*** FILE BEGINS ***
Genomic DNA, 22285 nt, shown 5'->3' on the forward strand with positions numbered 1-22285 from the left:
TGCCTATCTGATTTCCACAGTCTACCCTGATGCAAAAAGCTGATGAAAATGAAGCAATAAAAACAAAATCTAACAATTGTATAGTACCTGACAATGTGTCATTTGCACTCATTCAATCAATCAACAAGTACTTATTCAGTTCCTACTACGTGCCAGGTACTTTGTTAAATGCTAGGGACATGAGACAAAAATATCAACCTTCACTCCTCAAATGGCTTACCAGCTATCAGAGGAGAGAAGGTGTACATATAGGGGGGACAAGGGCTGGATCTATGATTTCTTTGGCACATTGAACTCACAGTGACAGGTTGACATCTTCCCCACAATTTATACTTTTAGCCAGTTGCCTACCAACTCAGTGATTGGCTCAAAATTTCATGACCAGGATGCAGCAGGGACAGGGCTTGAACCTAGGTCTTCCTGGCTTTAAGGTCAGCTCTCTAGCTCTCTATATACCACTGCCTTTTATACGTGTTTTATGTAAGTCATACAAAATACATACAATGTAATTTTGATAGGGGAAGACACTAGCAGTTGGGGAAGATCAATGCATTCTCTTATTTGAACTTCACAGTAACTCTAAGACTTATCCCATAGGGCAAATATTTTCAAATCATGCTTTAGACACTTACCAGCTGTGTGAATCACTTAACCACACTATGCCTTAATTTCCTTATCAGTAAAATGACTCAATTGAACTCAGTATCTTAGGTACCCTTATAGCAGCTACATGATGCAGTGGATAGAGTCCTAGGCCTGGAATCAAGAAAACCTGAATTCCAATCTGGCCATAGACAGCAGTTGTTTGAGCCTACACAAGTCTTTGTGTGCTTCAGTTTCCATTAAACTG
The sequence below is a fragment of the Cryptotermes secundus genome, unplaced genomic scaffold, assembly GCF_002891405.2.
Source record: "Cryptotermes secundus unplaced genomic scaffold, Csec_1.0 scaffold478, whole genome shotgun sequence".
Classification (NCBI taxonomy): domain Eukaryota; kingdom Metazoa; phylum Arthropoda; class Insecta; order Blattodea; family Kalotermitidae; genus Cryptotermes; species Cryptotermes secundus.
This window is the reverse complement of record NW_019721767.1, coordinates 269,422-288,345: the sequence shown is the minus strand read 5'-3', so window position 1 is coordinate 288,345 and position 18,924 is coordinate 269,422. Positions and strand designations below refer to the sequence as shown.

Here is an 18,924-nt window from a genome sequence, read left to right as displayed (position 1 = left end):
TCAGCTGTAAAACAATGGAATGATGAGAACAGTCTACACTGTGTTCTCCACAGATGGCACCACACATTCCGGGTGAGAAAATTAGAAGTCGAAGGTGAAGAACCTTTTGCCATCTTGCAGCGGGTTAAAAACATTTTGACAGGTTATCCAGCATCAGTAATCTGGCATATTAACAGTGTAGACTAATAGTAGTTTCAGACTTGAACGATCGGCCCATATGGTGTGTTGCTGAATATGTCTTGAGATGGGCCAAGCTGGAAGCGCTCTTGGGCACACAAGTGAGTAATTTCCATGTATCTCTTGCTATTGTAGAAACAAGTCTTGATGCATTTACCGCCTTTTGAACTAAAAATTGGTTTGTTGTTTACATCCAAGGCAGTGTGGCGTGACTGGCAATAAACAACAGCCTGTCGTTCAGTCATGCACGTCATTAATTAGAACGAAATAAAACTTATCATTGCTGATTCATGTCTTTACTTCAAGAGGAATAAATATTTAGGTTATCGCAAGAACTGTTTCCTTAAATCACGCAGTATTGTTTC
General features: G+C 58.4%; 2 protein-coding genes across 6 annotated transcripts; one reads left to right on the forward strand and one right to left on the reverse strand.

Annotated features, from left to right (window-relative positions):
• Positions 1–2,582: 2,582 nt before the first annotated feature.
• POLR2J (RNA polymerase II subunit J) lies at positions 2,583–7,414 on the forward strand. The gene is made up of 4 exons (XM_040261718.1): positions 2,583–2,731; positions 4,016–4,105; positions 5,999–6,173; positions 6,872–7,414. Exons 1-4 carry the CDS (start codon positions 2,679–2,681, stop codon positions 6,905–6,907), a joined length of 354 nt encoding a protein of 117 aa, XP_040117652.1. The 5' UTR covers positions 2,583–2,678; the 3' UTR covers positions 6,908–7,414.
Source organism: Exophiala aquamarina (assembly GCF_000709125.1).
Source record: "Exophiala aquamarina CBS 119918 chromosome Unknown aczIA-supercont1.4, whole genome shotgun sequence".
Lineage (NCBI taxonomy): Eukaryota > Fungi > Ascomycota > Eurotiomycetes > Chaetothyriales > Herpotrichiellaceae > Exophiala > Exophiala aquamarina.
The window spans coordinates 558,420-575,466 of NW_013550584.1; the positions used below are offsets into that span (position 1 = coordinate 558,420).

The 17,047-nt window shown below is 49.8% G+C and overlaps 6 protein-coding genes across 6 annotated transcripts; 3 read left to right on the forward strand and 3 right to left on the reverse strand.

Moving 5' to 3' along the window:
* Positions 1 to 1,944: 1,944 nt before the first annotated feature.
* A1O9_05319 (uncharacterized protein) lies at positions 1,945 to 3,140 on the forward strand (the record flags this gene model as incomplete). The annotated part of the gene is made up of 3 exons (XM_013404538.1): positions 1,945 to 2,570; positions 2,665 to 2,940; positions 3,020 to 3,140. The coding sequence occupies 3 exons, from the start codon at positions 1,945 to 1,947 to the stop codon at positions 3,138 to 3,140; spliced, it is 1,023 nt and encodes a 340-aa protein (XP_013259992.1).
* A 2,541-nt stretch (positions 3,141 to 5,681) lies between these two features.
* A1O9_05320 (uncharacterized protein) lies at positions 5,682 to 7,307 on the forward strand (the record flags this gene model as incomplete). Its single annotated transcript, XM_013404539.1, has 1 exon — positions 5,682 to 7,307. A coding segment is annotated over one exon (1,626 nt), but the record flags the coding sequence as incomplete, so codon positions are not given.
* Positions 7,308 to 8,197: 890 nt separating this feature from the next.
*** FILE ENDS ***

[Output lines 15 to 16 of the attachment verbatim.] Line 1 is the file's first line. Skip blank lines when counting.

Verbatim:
Lineage (NCBI taxonomy): Eukaryota > Fungi > Ascomycota > Eurotiomycetes > Chaetothyriales > Herpotrichiellaceae > Exophiala > Exophiala aquamarina.
The window spans coordinates 558,420-575,466 of NW_013550584.1; the positions used below are offsets into that span (position 1 = coordinate 558,420).